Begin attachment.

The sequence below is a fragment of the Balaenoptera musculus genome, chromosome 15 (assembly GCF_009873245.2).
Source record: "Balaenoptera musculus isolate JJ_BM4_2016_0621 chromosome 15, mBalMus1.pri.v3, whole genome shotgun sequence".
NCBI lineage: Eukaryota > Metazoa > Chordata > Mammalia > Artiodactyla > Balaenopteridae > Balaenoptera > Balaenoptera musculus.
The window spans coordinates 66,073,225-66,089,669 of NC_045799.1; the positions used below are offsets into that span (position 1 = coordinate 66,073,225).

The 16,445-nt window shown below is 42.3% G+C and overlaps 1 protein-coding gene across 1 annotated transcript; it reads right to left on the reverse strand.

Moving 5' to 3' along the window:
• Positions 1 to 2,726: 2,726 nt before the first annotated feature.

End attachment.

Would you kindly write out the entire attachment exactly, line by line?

The sequence below is a fragment of the Balaenoptera musculus genome, chromosome 15 (assembly GCF_009873245.2).
Source record: "Balaenoptera musculus isolate JJ_BM4_2016_0621 chromosome 15, mBalMus1.pri.v3, whole genome shotgun sequence".
NCBI lineage: Eukaryota > Metazoa > Chordata > Mammalia > Artiodactyla > Balaenopteridae > Balaenoptera > Balaenoptera musculus.
The window spans coordinates 66,073,225-66,089,669 of NC_045799.1; the positions used below are offsets into that span (position 1 = coordinate 66,073,225).

The 16,445-nt window shown below is 42.3% G+C and overlaps 1 protein-coding gene across 1 annotated transcript; it reads right to left on the reverse strand.

Moving 5' to 3' along the window:
• Positions 1 to 2,726: 2,726 nt before the first annotated feature.